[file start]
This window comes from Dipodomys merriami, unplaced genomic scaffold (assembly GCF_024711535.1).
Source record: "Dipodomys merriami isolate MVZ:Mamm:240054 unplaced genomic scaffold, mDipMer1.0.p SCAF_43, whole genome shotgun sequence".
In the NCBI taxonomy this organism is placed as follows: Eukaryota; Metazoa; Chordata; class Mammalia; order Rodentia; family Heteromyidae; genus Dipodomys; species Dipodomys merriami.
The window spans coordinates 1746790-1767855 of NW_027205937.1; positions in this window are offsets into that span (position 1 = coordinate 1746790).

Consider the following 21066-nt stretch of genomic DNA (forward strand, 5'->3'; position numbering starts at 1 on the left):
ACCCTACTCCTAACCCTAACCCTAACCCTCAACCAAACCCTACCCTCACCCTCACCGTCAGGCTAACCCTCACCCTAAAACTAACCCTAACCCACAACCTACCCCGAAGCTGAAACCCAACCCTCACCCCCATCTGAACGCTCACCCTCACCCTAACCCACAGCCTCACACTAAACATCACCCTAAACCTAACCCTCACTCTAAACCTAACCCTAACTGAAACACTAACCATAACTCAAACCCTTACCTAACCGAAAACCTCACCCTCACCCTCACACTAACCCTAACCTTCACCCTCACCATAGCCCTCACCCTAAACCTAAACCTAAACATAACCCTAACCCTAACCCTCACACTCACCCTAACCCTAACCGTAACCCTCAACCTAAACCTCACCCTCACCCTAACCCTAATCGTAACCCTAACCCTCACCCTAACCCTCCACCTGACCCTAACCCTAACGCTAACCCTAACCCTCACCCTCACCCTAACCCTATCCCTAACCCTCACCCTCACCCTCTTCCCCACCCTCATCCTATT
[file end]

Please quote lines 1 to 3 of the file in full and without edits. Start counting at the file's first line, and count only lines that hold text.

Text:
This window comes from Dipodomys merriami, unplaced genomic scaffold (assembly GCF_024711535.1).
Source record: "Dipodomys merriami isolate MVZ:Mamm:240054 unplaced genomic scaffold, mDipMer1.0.p SCAF_43, whole genome shotgun sequence".
In the NCBI taxonomy this organism is placed as follows: Eukaryota; Metazoa; Chordata; class Mammalia; order Rodentia; family Heteromyidae; genus Dipodomys; species Dipodomys merriami.